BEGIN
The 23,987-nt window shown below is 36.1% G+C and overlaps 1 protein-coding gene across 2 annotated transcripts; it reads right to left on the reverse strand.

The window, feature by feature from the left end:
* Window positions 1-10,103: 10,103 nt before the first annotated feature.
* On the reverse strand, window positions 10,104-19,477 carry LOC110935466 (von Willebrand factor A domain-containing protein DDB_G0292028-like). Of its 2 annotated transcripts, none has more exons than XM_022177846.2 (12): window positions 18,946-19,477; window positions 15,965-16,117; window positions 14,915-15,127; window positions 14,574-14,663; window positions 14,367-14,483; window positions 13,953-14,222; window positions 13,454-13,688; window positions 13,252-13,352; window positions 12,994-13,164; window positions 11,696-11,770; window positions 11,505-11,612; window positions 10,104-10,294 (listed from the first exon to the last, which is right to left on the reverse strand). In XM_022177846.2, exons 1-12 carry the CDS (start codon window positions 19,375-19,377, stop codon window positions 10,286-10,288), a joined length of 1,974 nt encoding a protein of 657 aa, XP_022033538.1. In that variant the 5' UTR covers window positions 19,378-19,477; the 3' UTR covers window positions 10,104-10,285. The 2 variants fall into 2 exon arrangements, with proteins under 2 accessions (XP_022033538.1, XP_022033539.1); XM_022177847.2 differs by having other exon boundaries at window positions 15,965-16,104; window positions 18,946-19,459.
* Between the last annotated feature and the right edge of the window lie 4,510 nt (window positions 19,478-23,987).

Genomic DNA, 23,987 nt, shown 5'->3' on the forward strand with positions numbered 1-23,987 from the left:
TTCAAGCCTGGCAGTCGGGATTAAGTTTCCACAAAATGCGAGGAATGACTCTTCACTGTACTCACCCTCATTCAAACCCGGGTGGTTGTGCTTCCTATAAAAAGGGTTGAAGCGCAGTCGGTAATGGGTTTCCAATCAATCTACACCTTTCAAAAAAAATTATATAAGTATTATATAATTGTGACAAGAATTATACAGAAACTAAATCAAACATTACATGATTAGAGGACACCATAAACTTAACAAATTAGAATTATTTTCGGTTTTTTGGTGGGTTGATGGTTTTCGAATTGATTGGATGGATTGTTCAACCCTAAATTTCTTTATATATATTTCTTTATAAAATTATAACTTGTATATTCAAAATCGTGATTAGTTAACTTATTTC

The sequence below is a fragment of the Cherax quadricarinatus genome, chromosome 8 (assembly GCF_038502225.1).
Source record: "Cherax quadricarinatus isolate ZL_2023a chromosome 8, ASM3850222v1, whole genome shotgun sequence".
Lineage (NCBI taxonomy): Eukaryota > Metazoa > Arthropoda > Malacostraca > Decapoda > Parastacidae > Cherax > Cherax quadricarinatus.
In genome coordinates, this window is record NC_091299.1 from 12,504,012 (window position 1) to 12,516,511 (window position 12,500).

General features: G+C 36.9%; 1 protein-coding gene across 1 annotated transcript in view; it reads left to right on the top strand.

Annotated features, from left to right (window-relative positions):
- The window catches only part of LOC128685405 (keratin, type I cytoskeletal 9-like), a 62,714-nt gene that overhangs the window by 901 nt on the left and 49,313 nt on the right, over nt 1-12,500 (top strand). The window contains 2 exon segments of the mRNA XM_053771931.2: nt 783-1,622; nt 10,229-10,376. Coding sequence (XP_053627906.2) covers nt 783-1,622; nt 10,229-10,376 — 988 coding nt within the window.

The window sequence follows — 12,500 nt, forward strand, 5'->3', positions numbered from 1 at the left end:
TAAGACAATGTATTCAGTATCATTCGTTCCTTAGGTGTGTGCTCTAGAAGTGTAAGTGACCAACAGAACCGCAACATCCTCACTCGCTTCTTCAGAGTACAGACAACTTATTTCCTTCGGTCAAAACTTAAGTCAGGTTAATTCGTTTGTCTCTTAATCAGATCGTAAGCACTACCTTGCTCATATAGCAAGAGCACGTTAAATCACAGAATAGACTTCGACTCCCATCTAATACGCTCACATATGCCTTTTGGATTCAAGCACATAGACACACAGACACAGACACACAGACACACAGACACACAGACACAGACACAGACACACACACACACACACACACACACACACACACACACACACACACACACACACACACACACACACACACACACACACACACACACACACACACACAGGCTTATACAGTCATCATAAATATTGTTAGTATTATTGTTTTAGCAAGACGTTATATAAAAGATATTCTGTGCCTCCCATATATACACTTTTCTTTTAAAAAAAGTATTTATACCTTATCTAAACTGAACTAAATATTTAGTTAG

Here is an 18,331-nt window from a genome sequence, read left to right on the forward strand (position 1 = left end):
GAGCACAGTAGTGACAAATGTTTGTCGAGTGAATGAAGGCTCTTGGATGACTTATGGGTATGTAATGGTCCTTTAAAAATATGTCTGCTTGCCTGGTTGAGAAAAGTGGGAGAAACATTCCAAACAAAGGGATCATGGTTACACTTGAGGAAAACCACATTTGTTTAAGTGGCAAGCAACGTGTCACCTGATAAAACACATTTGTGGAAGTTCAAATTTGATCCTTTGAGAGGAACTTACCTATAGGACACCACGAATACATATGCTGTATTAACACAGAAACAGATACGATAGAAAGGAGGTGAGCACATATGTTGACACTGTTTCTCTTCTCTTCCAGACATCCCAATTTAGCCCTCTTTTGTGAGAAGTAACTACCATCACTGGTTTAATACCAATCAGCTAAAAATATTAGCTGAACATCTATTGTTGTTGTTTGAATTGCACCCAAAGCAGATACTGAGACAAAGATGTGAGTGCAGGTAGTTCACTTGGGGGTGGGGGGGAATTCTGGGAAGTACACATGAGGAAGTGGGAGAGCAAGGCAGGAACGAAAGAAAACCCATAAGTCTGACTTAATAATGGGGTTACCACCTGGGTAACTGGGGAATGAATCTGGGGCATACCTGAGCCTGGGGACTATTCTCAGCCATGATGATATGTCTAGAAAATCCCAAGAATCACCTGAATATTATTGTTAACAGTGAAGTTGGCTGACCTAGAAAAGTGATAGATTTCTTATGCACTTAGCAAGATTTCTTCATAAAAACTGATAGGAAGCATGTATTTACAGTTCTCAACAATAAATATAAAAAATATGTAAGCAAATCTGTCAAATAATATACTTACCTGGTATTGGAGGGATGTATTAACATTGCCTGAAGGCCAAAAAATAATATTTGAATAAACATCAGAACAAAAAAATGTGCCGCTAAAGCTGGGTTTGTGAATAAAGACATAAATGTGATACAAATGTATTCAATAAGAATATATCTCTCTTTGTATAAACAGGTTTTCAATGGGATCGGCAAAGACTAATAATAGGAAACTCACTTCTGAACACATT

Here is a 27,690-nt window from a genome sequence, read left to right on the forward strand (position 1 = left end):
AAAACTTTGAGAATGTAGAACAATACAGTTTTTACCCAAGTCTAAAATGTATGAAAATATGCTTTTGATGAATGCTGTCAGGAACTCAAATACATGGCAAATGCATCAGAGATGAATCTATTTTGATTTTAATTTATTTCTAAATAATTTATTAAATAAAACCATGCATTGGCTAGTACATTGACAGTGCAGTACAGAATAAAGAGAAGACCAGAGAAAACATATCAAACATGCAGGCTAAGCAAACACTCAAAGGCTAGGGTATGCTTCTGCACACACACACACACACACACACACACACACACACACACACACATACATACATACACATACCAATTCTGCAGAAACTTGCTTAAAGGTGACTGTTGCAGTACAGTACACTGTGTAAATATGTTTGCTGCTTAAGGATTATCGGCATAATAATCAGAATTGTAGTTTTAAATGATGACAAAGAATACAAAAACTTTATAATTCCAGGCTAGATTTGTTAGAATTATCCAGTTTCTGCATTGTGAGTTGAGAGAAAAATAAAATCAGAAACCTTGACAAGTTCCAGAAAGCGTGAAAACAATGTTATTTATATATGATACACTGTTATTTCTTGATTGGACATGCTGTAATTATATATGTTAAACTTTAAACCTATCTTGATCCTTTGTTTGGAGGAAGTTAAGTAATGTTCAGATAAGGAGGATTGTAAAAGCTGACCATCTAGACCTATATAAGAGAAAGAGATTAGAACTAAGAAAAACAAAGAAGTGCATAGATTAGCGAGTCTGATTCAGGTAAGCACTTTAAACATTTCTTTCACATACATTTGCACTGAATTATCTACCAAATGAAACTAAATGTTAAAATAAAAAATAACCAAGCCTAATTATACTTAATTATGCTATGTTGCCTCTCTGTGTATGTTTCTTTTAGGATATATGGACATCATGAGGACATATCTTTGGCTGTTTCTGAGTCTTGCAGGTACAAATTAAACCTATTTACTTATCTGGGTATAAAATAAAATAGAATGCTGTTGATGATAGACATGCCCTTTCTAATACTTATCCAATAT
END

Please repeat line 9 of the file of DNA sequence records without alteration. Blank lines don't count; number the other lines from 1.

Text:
Source record: "Cherax quadricarinatus isolate ZL_2023a chromosome 8, ASM3850222v1, whole genome shotgun sequence".